The State of the Economy at Graduation, Wages, and Catch-up Paths: Evidence from Switzerland
No 11622, IZA Discussion Papers from Institute of Labor Economics (IZA)
This paper analyses whether the short- and mid-term labour market outcomes of Swiss university graduates are affected by the state of the domestic economy at the time of labour market entry, where the economic conditions are captured by the regional unemployment rate at the time of graduation. This analysis contributes to the question as to whether labour market outcomes are determined inter alia by luck even under fairly stable labour market conditions. The study provides empirical evidence demonstrating that less favourable economic conditions at the time of labour market entry have a negative impact on the individuals' wages one year after graduation. However, there appears to be a partial catchup towards luckier cohorts in the subsequent four years, which is primarily explained by higher job mobility with respect to the number of jobs an individual has held since his graduation as well as tenure with the first job. Finally, there is strong evidence in favour of heterogeneous effects with respect to, for instance, individuals employed in part-time, for whom the negative effects appear to be most pronounced, while at the same time it is found that the probability of part-time employment rises under less favourable entry conditions.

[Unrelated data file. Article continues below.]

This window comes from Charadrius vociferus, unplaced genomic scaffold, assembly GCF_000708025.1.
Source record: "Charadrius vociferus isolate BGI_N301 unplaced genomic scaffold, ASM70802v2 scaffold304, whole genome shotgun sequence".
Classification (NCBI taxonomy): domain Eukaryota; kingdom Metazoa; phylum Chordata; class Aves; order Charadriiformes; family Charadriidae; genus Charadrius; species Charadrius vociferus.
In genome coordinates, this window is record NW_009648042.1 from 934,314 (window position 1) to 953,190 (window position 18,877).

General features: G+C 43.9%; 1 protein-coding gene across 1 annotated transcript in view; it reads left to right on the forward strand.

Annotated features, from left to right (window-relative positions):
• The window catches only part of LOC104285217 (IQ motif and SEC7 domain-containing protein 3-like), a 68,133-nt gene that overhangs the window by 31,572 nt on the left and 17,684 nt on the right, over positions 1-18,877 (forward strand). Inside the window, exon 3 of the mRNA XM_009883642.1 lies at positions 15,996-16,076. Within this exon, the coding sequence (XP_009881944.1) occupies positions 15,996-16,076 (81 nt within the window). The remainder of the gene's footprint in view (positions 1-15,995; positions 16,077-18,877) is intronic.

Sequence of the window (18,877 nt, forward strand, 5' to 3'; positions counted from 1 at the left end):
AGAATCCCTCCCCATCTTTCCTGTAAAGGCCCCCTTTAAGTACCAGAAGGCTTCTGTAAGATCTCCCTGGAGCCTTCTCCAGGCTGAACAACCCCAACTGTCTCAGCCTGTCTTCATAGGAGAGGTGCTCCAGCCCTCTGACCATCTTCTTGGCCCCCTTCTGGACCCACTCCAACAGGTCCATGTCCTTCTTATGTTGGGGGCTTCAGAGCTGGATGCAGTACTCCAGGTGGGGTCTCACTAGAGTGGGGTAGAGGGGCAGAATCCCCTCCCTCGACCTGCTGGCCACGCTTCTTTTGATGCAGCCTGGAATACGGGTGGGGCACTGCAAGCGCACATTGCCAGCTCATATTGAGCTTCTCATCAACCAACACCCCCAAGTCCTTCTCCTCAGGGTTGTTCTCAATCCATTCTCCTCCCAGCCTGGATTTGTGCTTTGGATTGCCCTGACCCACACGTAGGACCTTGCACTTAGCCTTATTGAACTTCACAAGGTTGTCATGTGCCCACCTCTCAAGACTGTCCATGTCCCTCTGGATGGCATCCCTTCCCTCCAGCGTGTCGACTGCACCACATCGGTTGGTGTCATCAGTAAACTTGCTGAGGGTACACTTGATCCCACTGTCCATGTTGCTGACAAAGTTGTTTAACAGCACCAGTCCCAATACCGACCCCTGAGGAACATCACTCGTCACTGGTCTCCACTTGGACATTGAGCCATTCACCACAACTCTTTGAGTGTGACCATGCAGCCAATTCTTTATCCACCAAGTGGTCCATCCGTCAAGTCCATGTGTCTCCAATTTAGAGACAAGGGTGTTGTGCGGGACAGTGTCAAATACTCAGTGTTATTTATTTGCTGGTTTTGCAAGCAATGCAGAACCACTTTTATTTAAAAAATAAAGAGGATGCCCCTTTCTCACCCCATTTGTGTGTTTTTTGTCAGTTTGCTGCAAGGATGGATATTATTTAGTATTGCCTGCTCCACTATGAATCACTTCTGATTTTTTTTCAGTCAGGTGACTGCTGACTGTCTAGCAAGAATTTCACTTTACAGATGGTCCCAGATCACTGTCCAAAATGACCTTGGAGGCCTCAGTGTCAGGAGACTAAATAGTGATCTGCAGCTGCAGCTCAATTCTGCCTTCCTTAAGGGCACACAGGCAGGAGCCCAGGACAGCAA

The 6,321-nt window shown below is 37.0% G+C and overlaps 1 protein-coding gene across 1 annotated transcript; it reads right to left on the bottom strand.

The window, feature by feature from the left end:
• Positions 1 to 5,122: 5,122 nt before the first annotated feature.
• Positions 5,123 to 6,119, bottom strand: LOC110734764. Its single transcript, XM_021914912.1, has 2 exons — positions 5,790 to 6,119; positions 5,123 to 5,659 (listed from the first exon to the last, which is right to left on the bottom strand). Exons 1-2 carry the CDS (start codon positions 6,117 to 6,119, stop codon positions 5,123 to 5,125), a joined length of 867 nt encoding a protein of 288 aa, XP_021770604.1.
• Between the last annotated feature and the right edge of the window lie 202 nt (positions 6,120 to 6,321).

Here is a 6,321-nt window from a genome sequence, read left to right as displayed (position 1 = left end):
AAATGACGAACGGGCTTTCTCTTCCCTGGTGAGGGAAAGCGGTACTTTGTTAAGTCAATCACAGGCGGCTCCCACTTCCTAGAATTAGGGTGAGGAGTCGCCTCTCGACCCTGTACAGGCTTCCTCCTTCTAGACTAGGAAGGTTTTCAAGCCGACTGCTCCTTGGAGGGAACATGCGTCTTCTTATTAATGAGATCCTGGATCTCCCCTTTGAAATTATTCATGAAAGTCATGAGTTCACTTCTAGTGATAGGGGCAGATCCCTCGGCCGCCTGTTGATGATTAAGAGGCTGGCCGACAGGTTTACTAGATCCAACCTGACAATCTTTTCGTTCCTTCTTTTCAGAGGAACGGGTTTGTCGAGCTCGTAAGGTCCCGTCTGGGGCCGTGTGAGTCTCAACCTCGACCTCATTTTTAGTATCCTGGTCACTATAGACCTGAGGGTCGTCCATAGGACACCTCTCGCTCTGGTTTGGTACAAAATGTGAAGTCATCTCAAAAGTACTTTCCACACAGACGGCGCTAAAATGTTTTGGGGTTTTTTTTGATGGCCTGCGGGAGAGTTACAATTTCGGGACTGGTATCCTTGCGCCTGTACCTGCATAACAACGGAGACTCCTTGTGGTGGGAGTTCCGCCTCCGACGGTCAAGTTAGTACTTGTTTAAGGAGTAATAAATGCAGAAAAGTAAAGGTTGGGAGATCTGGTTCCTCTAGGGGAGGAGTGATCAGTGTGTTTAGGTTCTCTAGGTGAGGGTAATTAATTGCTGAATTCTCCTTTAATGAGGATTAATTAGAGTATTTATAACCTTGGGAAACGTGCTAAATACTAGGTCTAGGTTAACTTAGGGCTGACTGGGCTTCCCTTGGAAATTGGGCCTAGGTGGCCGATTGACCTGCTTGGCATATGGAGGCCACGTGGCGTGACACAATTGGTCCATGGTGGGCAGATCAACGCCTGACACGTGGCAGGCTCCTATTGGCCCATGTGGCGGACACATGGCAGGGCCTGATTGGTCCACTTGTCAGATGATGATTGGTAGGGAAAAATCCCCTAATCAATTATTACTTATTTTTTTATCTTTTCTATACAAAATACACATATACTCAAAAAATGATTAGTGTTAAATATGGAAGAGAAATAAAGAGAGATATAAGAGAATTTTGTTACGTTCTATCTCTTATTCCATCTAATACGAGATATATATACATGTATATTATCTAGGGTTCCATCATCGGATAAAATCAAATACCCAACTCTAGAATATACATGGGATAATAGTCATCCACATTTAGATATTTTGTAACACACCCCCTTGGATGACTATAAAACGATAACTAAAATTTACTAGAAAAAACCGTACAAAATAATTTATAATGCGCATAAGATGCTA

Keywords: labour market entry conditions; wages; job mobility (search for similar items in EconPapers)
JEL-codes: J31 J39 (search for similar items in EconPapers)
New Economics Papers: this item is included in nep-eur and nep-lma
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